Success entrepreneur Jason Wood is going to provide sage insights into IPOs
LARGO, FL / ACCESSWIRE / March 15, 2021 / Taking a company public offers one way that businesses can raise funds for operations. An Initial Public Offering (IPO) also allows founders and others to cash in on their stocks to make money. That said, IPOs are complicated. That's why Jason Wood is going to offer some vital insights into taking a company public.
"Taking a company public is often a wise choice," Jason Wood says. "That said, before deciding to do so, you should sit down with your team and advisers to decide if an IPO is a right move right now."
An IPO and your company's valuation can be impacted by a huge range of factors. General market downturns and recessions could depress stock and IPO values even if your company itself has put in strong performances in the past. Likewise, if stock markets are at historical highs and investors are struggling to find places to park their money, your IPO may enjoy strong market momentum.
Still, individual factors are important. If you want to take your company public, you need to make it IPO-ready. Among other things, this means getting your financials in order, securing strong and consistent growth, and mapping out a path to profitability. This will help you justify high valuations to investors.
"With IPOs, you need to have a clear ‘line of sight' to higher revenues, eventual profitability, and other achievements that mark success," Jason Wood says. "This means you should have a clear and achievable path to growing revenue at scale and producing a healthy profit margin."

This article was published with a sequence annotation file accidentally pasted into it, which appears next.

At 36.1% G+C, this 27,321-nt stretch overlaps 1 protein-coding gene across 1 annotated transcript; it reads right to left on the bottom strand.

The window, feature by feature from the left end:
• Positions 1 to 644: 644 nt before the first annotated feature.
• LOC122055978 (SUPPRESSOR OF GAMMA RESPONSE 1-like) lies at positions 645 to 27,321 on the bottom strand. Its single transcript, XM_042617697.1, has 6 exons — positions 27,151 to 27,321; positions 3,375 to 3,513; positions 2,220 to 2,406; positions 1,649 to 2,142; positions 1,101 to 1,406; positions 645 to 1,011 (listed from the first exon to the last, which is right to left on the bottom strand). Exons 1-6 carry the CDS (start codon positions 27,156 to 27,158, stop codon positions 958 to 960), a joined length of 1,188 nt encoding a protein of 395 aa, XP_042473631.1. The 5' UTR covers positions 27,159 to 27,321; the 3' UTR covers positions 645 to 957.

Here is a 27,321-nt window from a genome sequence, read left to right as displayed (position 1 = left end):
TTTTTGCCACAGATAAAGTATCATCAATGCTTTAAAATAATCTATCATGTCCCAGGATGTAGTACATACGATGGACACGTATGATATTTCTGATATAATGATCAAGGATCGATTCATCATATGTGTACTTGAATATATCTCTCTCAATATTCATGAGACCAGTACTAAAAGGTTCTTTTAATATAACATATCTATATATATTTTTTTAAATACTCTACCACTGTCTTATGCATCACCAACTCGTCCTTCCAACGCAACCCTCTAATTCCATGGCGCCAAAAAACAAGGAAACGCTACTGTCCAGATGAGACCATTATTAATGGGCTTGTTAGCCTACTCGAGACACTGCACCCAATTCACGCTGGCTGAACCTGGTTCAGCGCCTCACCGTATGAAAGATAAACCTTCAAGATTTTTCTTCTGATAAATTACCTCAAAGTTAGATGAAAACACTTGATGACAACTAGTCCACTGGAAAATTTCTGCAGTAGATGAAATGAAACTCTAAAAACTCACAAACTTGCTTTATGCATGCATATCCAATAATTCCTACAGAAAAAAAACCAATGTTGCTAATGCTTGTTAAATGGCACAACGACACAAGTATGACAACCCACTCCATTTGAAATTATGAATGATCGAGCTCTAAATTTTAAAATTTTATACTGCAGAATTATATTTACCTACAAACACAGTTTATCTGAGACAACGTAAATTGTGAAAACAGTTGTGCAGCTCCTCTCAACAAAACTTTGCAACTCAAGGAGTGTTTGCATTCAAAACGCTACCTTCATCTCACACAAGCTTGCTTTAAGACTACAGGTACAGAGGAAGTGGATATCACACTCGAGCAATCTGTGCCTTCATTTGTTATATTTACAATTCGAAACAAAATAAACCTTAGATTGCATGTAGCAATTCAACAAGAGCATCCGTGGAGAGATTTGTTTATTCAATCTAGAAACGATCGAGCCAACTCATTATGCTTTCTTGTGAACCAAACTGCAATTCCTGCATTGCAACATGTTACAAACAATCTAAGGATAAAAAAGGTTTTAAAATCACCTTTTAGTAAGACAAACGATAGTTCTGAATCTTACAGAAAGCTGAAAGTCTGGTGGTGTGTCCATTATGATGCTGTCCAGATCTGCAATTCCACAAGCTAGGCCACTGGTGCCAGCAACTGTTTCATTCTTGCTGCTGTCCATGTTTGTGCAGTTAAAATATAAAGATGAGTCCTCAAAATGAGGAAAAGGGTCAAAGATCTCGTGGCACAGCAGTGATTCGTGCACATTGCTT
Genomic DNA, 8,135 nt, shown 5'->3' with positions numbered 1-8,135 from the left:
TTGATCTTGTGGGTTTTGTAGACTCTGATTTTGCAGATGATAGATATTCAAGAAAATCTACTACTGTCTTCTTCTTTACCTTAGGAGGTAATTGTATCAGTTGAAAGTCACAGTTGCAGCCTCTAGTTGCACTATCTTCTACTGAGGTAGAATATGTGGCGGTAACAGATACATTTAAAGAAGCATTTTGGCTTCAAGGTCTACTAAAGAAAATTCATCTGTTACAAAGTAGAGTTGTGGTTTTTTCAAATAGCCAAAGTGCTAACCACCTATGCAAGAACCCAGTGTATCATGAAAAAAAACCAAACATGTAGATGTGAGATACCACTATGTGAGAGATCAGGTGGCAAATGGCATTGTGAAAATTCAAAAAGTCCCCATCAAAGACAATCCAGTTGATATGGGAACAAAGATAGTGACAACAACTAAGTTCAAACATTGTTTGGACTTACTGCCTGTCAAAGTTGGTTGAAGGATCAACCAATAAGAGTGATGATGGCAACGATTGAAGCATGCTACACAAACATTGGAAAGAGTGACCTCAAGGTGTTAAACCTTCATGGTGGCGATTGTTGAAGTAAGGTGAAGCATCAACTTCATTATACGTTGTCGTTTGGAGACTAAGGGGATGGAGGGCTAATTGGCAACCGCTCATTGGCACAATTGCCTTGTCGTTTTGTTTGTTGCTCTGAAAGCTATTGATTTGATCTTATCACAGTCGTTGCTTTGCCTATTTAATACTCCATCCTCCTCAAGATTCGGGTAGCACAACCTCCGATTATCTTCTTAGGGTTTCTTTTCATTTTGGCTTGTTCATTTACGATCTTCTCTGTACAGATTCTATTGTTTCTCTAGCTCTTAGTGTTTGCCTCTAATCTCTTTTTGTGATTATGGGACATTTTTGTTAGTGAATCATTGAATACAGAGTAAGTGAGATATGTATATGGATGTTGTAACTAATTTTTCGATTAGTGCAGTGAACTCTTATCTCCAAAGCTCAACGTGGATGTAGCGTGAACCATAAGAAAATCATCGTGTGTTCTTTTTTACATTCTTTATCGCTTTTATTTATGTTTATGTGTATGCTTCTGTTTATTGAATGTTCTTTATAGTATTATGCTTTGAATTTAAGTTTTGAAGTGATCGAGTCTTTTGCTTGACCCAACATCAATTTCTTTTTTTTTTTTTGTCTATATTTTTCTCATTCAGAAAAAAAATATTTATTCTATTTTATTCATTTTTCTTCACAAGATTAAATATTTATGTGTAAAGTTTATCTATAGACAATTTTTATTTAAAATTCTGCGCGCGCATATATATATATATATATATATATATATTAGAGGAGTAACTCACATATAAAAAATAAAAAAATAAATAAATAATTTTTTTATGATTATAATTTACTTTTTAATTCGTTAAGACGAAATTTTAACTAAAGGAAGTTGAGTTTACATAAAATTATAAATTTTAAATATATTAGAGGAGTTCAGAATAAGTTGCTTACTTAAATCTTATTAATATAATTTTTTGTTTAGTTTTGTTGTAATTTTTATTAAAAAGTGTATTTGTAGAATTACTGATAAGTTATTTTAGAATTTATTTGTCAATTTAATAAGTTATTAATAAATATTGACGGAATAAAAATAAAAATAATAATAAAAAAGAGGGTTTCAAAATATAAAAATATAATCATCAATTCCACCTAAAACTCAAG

Jason Wood Talks About Founders and IPOs
Achieving profitability and stable, consistent growth is much easier said than done. When it comes to companies, leadership is perhaps the most important single factor for predicting future success. Before going public, you'll want to make sure that you have a strong, smart, and capable leadership team in place.
Founders are often still on board when a company goes public. That said, it's important that leaders are selected for their capabilities rather than their seniority and the fact that they've been there since the beginning. While founders should be rewarded for their early commitment, ultimately talent, skill, and vision should determine who's in charge of what.
"Excellent founders often grow with the company. That said, a founder may possess the skills to lead a company or specific set of operations within a company during the founding phase, but not during the go-public phase," Jason Wood says. "Hiring a new chief technical officer to take over for the founding CTO may make sense, for example, if the founder is struggling to manage larger teams."
Jason Wood notes that ultimately by hiring the right leaders you can protect the value created by founders and their overall wealth and stock valuation. This is true even if the founder may have to take a reduced role.
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SOURCE: Jason Wood